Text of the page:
Greenhouse Lessons This work has been published in the Teen Ink monthly print magazine.

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   It never occurred to me that other children didn't live the way I did. Not until second grade (when my school friends began to frequent my home) did I realize that most people didn't live on twenty acres with three barns and four greenhouses. Of course, I knew that other houses had smaller front yards, but it never sank in that there wasn't a vast expanse of acreage behind those houses like there was behind mine.

Neither did other children learn the things I did. They learned how to cross the street carefully, not to pet stray dogs, and not to talk to strangers -- the basic lessons of suburban life. And I learned the lessons of the country. I learned that no matter how cold it was outside, you could always count on getting overheated in the greenhouse. I learned to march over a tangle of four or five hoses as easily as walking on hard-packed earth. I learned how to scale a wall that was as high as I was to get into the sandbox. And I learned the welcoming rhythm of the second-hand cement mixer which we employed to churn Pro-Mix during the spring and summer growing seasons.

I spent those summer days in the 90 degree heat of a plastic-covered hothouse, breathing in the heady smell of damp earth and growing things, of dirt floors and dry wood. I learned the secrets of the sandbox, not on the playground filled with other children, but in the greenhouse, surrounded by shovels and my toy tractors. For a long time after I outgrew them, I found tiny green metal replicas of historical tractors with the John Deere symbol on the back, buried in the box of sand in the corner of the first greenhouse.

If the greenhouses were my preschool, the first greenhouse was my second home. The other two (aptly called second and third) were inhabited by long rows of growing plants, but the first was a place of living things. There were my grandmother's beloved geraniums and pansies, the tangle of clover that we allowed to run rampant under one of the tables, and seedlings to be exclaimed over and lavished with tenderness until they were ready to transplant. Although not everyone can understand, this was the place with the history and the personality. This was a place to spend hours listening to the steady tig-chug of the furnace that my father and grandfather had built.

I can still find the photograph of my father and grandfather, made at least eight years before my birth, standing proudly before the newly-completed furnace: their triumph. And the one made about twelve years later, in which three generations of Smiths - me, my father, and Grampa, posed for the Hudson News in front of our creation. The furnace even had its own little room, the only part of the plastic-covered building made entirely of wood.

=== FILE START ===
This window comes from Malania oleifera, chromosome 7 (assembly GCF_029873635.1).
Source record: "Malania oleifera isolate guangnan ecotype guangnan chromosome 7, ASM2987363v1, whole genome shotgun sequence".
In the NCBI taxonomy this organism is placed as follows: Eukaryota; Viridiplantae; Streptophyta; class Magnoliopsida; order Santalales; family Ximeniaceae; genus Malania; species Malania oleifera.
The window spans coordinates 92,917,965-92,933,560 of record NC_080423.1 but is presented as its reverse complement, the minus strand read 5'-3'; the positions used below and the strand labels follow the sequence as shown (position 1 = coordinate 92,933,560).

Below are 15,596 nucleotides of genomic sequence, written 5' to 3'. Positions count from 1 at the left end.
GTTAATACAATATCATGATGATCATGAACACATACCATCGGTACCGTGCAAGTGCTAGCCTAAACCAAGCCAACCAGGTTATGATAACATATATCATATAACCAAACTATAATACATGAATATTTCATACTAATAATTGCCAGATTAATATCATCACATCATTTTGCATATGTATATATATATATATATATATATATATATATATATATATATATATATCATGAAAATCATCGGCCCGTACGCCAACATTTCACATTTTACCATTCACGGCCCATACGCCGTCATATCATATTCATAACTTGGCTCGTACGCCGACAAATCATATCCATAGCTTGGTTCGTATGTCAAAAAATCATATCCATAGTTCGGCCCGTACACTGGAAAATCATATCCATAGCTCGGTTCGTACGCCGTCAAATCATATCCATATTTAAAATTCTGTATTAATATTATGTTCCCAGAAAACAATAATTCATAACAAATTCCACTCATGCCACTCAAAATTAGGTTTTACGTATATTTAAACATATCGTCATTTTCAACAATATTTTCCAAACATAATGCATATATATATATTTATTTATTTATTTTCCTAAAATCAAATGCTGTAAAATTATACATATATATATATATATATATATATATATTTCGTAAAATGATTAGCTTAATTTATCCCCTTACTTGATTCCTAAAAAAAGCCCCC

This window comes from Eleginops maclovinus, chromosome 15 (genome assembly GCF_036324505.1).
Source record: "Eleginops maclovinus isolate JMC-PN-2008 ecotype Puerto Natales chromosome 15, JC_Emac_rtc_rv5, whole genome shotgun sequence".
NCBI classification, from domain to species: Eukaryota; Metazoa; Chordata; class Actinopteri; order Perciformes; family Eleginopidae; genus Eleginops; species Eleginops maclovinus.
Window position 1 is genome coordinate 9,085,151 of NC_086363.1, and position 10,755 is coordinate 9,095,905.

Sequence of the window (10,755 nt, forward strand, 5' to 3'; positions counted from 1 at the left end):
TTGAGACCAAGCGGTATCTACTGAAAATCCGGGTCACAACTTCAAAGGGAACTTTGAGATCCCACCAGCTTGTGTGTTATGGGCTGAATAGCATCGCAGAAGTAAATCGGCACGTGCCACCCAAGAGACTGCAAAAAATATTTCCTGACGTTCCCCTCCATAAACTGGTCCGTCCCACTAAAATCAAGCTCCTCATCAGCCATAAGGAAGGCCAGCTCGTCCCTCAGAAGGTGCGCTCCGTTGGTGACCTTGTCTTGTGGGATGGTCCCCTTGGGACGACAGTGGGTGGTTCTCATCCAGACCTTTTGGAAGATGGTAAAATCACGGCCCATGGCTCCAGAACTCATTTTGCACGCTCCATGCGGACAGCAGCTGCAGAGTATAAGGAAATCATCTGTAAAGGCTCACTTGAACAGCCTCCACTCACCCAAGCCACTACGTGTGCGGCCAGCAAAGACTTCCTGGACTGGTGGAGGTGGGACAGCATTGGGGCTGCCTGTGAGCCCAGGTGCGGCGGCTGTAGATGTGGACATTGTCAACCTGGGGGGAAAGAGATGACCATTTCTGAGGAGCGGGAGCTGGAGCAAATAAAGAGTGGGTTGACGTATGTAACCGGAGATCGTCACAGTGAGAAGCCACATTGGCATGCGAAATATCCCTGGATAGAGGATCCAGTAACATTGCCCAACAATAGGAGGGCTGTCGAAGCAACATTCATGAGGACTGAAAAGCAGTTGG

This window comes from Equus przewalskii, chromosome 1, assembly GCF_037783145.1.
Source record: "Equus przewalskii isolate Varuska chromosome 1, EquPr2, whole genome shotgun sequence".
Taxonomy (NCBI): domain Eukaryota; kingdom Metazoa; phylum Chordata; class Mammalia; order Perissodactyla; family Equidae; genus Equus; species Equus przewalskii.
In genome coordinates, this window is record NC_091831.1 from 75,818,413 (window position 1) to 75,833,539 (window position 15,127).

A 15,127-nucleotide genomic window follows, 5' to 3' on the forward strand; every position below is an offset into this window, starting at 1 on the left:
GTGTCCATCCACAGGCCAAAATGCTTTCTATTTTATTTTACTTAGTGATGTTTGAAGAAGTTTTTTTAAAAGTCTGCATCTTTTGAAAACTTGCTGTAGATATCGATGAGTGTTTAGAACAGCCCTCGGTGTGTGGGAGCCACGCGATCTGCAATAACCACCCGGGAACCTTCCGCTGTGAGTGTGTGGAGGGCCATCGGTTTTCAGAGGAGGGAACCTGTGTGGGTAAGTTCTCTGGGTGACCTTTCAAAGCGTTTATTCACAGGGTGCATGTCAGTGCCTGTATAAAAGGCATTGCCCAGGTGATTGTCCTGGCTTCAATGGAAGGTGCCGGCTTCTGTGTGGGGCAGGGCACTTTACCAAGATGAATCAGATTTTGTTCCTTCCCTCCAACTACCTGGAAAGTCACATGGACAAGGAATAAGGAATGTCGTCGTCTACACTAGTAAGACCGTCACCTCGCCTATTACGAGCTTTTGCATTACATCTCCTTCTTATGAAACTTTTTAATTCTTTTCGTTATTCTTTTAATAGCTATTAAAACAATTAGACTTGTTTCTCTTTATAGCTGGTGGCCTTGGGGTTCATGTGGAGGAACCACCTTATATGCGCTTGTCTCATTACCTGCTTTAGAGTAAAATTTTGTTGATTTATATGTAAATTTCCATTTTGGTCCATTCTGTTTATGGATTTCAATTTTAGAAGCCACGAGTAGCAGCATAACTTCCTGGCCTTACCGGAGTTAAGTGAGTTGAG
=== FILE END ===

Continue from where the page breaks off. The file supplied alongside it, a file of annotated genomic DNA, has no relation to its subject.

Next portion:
I have other memories of the greenhouse. I remember the low cubbyhole in the main work table that was just at my eye level. It was shadowy and mysterious, and filled with homemade wooden tools. It was my pride, because only I was short enough to see inside and know what the interior of that black pocket looked like. I can remember the knee-high step that was the threshold to this second home, a step which, for too long, I had to scale like a wall. Eventually, I could stretch to my utmost, just barely reach the top with my foot, and step (however haphazardly) over this monstrosity of a doorstep. A long time passed before it was anything less than a monumental effort to climb that massive wall.

Once a year, we would strip a greenhouse of its plastic covering, leaving the bare skeleton of a frame, and cover it with fresh plastic. This required thousands of staples, and an equal number of tiny cardboard squares to keep the staples from tearing the plastic. How many other children, I wonder now, spent their mornings in preschool and their afternoons helping parents and grandparents cut cardboard squares?

Once every three years, a greenhouse is taken down, frame and all, and rebuilt from scratch. Always, in my memory, the result has greatly resembled the original, but with fresh yellow wood. Last year, though, they tore down the first greenhouse, furnace room and all. I came home from school one day in early spring, and found the place of so many memories gone. Not completely, of course; there remained a row of tables piled high with debris where we had once worked. It was no more than a week before it was rebuilt, but it will never be the same. The sandbox, the threshold, the work table with the cubbyhole are missing. It is still a tropical island from the cold New England spring, still something no one else has, but it is not the place of my memories. There is a furnace, but no furnace room; a table, but not inhabited throughout the winter by my grandmother's geraniums. It is a greenhouse, but not the greenhouse where I was educated throughout my childhood years in the art of becoming who I have become. n


This work has been published in the Teen Ink monthly print magazine. This piece has been published in Teen Ink’s monthly print magazine.






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theatregirl This work has been published in the Teen Ink monthly print magazine. said...
Oct. 18, 2012 at 8:16 pm
love it! it was was simple but well stated. keep writting you have talent
 
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